We believe this proposal addresses concerns some customers have about [smart meters] while still delivering the many benefits of [smart meter] technology to the majority of customers. The overwhelming weight of scientific evidence assures us that the low-level Radio Frequency signals from our [smart meters] are safe – in fact, even safer than many household products, including cell phones and microwave ovens. But we know some customers nevertheless have concerns about the meters and we take those concerns seriously.

But many PG&E customers remain convinced that smart meters are hazardous to their health. They are not likely to be happy with covering any PG&E smart meter costs – particularly (and ironically) “opting out” costs.

In any event, PG&E remains at ground zero in the smart grid wars.

Wednesday, March 16, 2011

Post # 60 - Some Validation for D.C. Pilot Program

The National Action Plan Coalition (NAPC), a coalition of non-profit organizations in the utility, smart grid, regulatory, energy efficiency, environmental, and consumer advocacy areas, has issued a case study examining the PowerCentsDC pilot program in the District of Columbia. As I’ve previously posted, PowerCentsDC involves smart meters and a number of different demand response options.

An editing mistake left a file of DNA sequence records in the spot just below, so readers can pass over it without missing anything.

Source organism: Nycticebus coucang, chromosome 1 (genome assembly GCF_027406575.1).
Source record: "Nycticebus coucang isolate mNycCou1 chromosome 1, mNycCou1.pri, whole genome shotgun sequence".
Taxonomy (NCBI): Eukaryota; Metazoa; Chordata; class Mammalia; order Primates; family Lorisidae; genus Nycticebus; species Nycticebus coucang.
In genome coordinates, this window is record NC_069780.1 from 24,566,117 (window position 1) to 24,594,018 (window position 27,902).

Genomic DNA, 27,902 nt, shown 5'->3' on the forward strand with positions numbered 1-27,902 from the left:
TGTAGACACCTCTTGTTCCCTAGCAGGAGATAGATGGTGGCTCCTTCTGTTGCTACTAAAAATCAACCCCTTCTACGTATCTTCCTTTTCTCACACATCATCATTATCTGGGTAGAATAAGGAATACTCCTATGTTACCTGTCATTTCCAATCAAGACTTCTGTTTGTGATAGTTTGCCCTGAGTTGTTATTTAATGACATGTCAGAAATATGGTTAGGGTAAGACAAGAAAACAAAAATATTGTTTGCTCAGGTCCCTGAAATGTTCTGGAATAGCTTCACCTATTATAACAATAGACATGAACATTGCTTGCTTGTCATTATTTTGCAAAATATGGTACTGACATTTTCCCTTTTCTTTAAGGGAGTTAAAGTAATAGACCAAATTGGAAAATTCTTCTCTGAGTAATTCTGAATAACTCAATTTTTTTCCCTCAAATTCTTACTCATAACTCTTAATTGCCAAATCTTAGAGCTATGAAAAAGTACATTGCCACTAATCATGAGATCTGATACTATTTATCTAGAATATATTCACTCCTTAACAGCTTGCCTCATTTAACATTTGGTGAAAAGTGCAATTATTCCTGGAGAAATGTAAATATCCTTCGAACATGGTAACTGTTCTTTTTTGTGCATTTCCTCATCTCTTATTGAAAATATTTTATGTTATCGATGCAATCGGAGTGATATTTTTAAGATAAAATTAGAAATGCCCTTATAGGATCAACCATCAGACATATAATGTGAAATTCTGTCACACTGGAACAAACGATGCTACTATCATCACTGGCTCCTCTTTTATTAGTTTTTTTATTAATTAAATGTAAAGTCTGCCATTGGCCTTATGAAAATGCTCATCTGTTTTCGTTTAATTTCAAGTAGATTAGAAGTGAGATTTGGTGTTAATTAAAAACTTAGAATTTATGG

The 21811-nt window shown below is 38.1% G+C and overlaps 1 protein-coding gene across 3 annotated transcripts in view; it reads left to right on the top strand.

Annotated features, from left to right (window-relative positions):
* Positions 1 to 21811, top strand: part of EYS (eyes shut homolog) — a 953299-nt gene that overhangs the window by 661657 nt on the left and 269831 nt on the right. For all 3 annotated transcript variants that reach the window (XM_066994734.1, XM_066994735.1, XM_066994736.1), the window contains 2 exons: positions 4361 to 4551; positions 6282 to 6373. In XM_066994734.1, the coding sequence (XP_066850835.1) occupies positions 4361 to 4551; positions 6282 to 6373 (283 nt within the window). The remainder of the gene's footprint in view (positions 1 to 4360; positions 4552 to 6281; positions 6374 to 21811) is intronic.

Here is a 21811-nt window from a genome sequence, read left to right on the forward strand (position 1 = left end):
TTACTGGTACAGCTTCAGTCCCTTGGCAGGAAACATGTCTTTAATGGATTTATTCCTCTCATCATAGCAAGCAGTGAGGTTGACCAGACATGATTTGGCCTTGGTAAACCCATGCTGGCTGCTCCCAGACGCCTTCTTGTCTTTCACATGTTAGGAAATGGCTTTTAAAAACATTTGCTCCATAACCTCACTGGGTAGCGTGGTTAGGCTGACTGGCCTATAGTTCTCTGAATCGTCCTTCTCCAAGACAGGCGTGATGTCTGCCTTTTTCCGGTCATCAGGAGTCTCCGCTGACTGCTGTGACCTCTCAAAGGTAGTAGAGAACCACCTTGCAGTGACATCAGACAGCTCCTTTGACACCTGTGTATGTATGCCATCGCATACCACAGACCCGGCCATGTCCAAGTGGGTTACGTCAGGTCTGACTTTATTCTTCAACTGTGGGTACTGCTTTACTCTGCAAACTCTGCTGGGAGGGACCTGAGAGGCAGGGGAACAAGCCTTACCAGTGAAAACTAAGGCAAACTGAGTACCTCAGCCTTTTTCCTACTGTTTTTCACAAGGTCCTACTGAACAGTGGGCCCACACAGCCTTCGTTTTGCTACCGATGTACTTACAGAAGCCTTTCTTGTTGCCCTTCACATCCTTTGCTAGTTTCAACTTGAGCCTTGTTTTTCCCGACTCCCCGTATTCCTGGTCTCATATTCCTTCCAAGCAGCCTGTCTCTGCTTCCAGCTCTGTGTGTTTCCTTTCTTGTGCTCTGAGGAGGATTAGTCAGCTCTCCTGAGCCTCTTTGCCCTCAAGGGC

The NAPC was formed to formed to implement the National Action Plan on Demand Response issued last year by the Federal Energy Regulatory Commission and the U.S. Department of Energy. The new NAPC report, PowerCentsDC: A Model for Stakeholder Collaboration, states that the DC pilot was unique because “various stakeholders—including consumer advocates, regulators and the local utility—joined together from the beginning to design, plan and implement it. Early education and involvement of stakeholders has become a high-priority issue in the [Demand Response] and Smart Grid sector according to most experts in the field.”